In addition to product requirements, there are statutory obligations for economic operators, i.e. the manufacturer, authorised representative, importer, distribution service provider and distributor of the PPE.
- Manufacturer refers to a business that manufactures a PPE, or has it manufactured, and markets it under its name or trademark. The manufacturer of the PPE is responsible for ensuring that it is safe and compliant. The manufacturer must carry out all the conformity assessment procedures relating to the PPE, draw up the required documents and affix the necessary markings to it. The manufacturer’s obligations are listed in Article 8 of the PPE Regulation.
- Authorised representative refers to a business established within the EU that has received a written mandate from the manufacturer to act on their behalf in relation to specified tasks. The authorised representative’s obligations are listed in Article 9 of the PPE Regulation.
- Importer refers to a business established within the EU that places a PPE imported from a third country on the EU market. The importer must ensure that the manufacturer has fulfilled their obligations regarding the assessment of the PPE’s conformity, drawn up the required documentation, and affixed the necessary markings. The importer is responsible for ensuring that the PPE complies with the European requirements and any specific national requirements. The importer’s obligations are listed in Article 10 of the PPE Regulation.
- Distributor refers to a business in the supply chain other than the manufacturer or the importer who makes a product available on the EU market. In other words, distributor refers to a business that sells PPE manufactured in the EU or that has previously been placed on the EU market. Distributors include retailers and wholesalers of PPE. The distributor must check that the PPE bears the required markings, and that the required documents, instructions and safety information in Finnish and Swedish have been provided with the PPE. The distributor’s obligations are listed in Article 11 of the PPE Regulation.
According to EU legislation, an economic operator importing PPE to Finland can be either an importer (importing PPE from a third country) or a distributor (importing equipment from the EU market). You can find more information on the obligations of economic operators on the Tukes website.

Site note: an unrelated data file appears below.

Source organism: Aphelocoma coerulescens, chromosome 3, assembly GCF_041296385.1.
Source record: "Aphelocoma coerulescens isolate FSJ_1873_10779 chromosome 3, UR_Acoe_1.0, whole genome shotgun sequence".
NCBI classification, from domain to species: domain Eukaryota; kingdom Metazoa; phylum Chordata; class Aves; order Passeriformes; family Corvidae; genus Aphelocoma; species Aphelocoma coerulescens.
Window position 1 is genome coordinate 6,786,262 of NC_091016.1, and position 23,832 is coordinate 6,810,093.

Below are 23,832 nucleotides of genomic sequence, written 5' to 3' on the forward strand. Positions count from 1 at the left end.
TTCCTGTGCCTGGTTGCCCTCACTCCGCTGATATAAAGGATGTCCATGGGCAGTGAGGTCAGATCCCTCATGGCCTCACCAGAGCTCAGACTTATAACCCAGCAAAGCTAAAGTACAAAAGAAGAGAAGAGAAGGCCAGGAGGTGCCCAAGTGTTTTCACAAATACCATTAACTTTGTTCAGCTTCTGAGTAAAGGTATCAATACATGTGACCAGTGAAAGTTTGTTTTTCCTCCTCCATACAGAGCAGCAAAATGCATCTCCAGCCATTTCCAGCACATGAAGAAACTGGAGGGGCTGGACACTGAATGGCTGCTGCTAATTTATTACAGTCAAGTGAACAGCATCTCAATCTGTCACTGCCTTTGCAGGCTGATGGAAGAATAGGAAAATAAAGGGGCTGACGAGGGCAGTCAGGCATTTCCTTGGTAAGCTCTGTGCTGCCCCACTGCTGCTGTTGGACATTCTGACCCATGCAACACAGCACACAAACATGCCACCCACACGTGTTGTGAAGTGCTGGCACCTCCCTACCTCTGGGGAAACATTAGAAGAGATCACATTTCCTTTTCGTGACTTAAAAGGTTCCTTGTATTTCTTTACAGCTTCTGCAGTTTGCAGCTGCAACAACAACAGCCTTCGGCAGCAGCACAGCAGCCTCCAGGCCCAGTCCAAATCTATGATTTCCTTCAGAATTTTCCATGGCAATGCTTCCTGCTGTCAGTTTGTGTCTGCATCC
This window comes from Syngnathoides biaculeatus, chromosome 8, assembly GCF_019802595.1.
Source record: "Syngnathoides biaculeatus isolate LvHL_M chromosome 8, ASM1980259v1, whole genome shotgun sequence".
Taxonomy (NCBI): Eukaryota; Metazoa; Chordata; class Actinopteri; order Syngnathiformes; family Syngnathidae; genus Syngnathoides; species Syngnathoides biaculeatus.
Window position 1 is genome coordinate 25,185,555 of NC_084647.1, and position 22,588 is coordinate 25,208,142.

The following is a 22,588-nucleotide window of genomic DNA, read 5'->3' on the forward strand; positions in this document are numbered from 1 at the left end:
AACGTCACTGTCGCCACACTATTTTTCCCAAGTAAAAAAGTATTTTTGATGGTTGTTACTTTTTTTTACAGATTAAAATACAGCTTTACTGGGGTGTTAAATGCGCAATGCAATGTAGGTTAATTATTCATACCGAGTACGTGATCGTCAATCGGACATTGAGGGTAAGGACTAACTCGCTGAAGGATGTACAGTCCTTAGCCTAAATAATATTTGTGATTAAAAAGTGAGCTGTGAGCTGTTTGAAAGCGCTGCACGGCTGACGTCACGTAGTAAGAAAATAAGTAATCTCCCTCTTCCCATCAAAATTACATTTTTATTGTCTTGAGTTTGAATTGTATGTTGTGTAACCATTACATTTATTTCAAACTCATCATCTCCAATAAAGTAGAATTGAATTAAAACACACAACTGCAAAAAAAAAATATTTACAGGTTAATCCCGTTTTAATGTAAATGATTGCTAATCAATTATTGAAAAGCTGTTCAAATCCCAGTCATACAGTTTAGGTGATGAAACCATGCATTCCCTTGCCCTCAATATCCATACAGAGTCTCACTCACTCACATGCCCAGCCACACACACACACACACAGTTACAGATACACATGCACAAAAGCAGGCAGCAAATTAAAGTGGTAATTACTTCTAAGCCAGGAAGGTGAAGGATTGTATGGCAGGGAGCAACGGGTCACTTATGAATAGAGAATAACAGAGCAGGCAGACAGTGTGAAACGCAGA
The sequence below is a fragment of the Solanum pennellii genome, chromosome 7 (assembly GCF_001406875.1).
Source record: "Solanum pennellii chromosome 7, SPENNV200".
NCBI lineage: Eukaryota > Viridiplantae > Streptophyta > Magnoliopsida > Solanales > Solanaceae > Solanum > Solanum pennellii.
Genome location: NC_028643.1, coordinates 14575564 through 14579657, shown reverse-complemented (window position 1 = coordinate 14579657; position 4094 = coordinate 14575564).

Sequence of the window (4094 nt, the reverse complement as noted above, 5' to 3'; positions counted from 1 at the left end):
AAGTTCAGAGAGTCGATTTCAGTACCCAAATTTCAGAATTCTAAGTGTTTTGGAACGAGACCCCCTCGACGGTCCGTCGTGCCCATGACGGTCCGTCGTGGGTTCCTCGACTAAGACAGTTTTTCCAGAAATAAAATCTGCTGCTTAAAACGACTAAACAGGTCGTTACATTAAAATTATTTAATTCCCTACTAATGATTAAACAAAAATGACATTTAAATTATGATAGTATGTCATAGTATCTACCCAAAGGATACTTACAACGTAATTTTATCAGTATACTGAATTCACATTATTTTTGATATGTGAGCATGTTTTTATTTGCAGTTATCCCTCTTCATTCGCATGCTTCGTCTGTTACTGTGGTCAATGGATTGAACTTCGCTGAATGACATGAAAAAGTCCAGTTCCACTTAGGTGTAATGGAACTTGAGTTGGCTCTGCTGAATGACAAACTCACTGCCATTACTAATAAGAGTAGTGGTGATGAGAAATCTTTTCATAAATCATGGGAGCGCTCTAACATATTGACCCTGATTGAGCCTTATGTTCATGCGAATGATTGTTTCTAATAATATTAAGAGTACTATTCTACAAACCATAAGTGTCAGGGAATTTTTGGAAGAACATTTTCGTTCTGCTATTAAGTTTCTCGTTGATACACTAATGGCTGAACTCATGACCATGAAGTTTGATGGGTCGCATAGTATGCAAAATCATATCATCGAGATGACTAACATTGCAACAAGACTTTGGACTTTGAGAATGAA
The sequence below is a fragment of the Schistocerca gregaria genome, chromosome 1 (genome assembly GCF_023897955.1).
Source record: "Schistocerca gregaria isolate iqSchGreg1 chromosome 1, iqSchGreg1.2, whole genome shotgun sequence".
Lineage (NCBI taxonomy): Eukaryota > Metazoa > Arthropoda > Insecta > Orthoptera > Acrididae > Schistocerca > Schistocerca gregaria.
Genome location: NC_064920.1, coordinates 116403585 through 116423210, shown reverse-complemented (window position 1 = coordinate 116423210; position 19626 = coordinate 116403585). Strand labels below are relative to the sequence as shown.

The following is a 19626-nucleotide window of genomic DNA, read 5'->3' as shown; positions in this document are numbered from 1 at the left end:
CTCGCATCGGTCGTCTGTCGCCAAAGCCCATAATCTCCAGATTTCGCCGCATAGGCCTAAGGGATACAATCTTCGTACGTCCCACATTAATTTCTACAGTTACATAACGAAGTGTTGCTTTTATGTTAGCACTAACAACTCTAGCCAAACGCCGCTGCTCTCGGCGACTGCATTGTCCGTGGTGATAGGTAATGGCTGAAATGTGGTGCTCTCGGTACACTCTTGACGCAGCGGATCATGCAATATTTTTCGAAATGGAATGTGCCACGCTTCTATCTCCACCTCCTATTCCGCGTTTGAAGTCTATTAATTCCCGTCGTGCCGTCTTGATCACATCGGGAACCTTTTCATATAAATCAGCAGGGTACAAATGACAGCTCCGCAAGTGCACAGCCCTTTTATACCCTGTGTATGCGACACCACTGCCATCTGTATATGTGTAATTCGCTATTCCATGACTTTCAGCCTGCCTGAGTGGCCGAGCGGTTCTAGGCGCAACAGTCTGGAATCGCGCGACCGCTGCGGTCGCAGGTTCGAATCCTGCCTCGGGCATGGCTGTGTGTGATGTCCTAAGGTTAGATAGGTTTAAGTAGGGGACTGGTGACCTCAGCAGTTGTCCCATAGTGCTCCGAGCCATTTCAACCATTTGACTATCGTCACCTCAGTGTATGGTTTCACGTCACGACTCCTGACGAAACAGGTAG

Remote sales is a trade in which the buyer and the seller are not simultaneously present. Online stores are typical examples of remote sales. The product’s delivery method is not relevant in remote sales. It is also considered remote sales even if the product is picked up from the store, if the actual purchase contract is made remotely. Remote sales have exceptions in comparison to normal trading. You can find more information on the rules of remote sales, such as advance information, on the website of the Finnish Competition and Consumer Authority.
The statutory requirements for PPE are the same, regardless of where they are sold. However, in an online store, PPE and its packaging are not physically viewable, so the sellers of online stores must provide information relevant to the safe use of the PPE when it is sold. PPE can be considered dangerous or non-compliant based on the information provided in the online store alone if the information provided is incorrect, or if the advertising is non-compliant.
You should acknowledge the following matters at least:
1. The online store must provide information relevant to safety and/or purchasing decisions: Consumers must be able to determine whether they can use the PPE safely.
2. Product information must not be misleading (e.g. a product that is not a reflector must not be sold as a reflector)
3. The information to be provided includes:
- Information relating to choosing the right size of PPE
4. Restrictions on use or deployment
Private label refers to a product that a business markets under its name or trademark, even if the product was originally manufactured by another company. Sometimes such a business calls itself a “commissioner”, but from a legal point of view, the business is the manufacturer. As the business is the product’s manufacturer, it is subject to all the manufacturer’s responsibilities. The business cannot delegate responsibility for the conformity of the product. Instead, it must be familiar with the product’s characteristics and manufacturing process, as well as own the documentation that demonstrates the conformity of the product.
The importer or distributor is considered to be the manufacturer when
- the PPE is placed on the market under its own name or trademark
- PPE that has already been placed on the market is altered in a manner that may affect the compliance with the applicable requirements.
All economic operators, manufacturers, importers and sellers are responsible for the conformity of the PPE. Placing PPE on the market does not require inspection or approval by the surveillance authorities. However, a market surveillance authority may assess the conformity of the PPE placed on the market. For example, it may test it or request the businesses to provide it with the EU declaration of conformity, technical documentation, and other information.
If the business suspects that the PPE it has placed on the market is not in conformity with the requirements, it must immediately take steps to bring the PPE into conformity, withdraw it from the market, or arrange a return procedure when necessary. If the properties of PPE present a risk to safety, health or the environment, the business must immediately contact the authorities of the member states in which the product has been on the market, giving details on the non-compliance and of any corrective measures taken.